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Invited Critique: Management of Acute Mesenteric Ischemia

Invited Critique: Management of Acute Mesenteric Ischemia Invited Critique espite better insights into the pathophysiology of acute mesenteric ischemia, these syndromes remain highly mor- bid events with reported mortality rates exceeding 60%. The increase in the incidence of these disorders (0.1% of D hospital admissions) is secondary to multiple factors, such as heightened awareness for the diagnosis, the advanced mean age of the population, and the increasing number of critically ill patients. Acknowledged risk factors for acute mesenteric ischemia include cardiac arrhythmias, advanced age, low cardiac output states, generalized atherosclerosis, congestive heart failure, severe valvular cardiac disease, recent myocardial infarction, and intra-abdominal malignancy. Mansour’s concise review addresses the proper diagnostic and operative approach to these lethal syndromes. Early and precise diagnosis is key to survival since once bowel infarction has occurred, outcomes are invariably compromised. To my knowledge, limited information exists regarding the long-term outlook for patients who survive an episode of intestinal ischemia. In a comprehensive report by Klempnauer et al of 90 patients suffering from intestinal ischemia, 31 patients survived and were discharged from the hospital. The cumulative 5-year survival rate was about 50% (16 of 31 pa- tients); the mortality was greatest during the first year after the incident. The worst survival rate http://www.deepdyve.com/assets/images/DeepDyve-Logo-lg.png JAMA Surgery American Medical Association

Invited Critique: Management of Acute Mesenteric Ischemia

JAMA Surgery , Volume 134 (3) – Mar 1, 1999

Invited Critique: Management of Acute Mesenteric Ischemia

Abstract

Invited Critique espite better insights into the pathophysiology of acute mesenteric ischemia, these syndromes remain highly mor- bid events with reported mortality rates exceeding 60%. The increase in the incidence of these disorders (0.1% of D hospital admissions) is secondary to multiple factors, such as heightened awareness for the diagnosis, the advanced mean age of the population, and the increasing number of critically ill patients. Acknowledged risk factors for acute mesenteric...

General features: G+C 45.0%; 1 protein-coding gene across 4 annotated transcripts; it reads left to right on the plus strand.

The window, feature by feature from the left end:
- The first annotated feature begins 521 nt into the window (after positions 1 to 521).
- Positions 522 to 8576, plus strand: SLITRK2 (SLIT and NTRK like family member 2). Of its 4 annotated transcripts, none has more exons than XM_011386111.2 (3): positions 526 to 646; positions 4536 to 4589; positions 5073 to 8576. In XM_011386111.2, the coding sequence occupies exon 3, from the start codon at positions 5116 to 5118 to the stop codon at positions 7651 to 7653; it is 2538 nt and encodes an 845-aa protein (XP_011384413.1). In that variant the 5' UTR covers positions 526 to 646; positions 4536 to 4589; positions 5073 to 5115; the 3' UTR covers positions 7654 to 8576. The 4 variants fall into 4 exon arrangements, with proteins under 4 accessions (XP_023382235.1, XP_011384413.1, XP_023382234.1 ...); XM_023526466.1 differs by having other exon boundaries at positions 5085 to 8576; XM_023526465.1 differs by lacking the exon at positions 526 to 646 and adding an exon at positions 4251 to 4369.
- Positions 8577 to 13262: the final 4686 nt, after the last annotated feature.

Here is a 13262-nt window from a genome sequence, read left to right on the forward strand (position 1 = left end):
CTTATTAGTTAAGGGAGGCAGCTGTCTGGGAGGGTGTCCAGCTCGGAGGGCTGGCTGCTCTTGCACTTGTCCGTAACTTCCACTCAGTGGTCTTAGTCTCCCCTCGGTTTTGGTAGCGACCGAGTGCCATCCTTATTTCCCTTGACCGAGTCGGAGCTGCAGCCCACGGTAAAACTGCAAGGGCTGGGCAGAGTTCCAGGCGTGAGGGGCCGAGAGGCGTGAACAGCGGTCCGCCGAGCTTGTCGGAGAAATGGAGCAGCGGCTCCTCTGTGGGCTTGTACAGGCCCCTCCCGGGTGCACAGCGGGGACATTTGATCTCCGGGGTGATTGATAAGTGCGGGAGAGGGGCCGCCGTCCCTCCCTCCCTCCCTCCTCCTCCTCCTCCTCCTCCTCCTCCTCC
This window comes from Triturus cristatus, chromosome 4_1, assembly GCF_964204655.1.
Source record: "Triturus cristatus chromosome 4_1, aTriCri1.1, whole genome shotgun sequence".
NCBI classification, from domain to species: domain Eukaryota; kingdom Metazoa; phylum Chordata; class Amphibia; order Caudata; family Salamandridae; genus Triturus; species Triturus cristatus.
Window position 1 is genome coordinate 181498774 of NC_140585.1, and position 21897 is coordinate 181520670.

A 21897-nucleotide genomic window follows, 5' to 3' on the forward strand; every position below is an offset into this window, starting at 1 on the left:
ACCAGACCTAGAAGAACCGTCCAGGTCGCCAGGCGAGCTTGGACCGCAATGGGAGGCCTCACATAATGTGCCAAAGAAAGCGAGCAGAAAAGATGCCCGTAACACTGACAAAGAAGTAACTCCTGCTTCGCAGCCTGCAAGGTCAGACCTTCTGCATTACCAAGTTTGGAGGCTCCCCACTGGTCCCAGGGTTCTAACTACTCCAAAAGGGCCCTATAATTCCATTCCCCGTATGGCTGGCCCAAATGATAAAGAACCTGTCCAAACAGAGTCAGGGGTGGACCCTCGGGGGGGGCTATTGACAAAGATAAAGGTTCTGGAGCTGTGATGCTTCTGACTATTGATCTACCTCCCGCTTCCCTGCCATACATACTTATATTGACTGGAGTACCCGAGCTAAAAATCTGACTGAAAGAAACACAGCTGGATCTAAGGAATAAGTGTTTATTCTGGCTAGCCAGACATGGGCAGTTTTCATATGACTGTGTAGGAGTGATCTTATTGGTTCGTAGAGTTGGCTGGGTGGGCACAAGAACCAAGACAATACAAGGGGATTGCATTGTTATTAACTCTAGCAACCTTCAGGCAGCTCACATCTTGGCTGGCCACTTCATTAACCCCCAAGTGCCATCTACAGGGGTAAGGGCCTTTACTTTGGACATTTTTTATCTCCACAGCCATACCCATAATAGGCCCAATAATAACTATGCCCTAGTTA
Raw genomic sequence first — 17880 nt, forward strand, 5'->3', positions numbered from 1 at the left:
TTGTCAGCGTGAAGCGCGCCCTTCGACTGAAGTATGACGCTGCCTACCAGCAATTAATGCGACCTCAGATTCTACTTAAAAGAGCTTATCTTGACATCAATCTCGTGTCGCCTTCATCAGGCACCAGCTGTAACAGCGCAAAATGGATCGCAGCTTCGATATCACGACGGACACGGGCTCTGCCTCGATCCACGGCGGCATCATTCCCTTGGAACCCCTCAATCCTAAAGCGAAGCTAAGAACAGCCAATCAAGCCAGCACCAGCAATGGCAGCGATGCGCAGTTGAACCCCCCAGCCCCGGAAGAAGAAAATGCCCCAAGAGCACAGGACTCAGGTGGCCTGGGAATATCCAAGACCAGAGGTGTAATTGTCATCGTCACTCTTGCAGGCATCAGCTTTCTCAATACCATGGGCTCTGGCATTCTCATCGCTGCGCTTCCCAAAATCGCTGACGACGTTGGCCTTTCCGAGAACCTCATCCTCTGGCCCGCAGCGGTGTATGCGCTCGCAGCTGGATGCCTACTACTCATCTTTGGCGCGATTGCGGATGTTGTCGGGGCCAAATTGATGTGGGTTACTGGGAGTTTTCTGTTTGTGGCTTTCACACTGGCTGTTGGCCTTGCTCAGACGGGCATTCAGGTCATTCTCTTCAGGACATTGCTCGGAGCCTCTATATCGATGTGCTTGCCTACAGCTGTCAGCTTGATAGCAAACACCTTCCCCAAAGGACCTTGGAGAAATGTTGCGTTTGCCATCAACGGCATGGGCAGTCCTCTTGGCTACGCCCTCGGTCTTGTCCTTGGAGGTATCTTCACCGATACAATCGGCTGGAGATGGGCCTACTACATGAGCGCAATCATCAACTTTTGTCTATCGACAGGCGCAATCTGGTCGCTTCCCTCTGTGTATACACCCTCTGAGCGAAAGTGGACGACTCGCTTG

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Publisher
American Medical Association
Copyright
Copyright 1999 American Medical Association. All Rights Reserved. Applicable FARS/DFARS Restrictions Apply to Government Use.
ISSN
2168-6254
eISSN
2168-6262
DOI
10.1001/archsurg.134.3.331
Publisher site
See Article on Publisher Site

Abstract

Invited Critique espite better insights into the pathophysiology of acute mesenteric ischemia, these syndromes remain highly mor- bid events with reported mortality rates exceeding 60%. The increase in the incidence of these disorders (0.1% of D hospital admissions) is secondary to multiple factors, such as heightened awareness for the diagnosis, the advanced mean age of the population, and the increasing number of critically ill patients. Acknowledged risk factors for acute mesenteric ischemia include cardiac arrhythmias, advanced age, low cardiac output states, generalized atherosclerosis, congestive heart failure, severe valvular cardiac disease, recent myocardial infarction, and intra-abdominal malignancy. Mansour’s concise review addresses the proper diagnostic and operative approach to these lethal syndromes. Early and precise diagnosis is key to survival since once bowel infarction has occurred, outcomes are invariably compromised. To my knowledge, limited information exists regarding the long-term outlook for patients who survive an episode of intestinal ischemia. In a comprehensive report by Klempnauer et al of 90 patients suffering from intestinal ischemia, 31 patients survived and were discharged from the hospital. The cumulative 5-year survival rate was about 50% (16 of 31 pa- tients); the mortality was greatest during the first year after the incident. The worst survival rate

Journal

JAMA SurgeryAmerican Medical Association

Published: Mar 1, 1999

References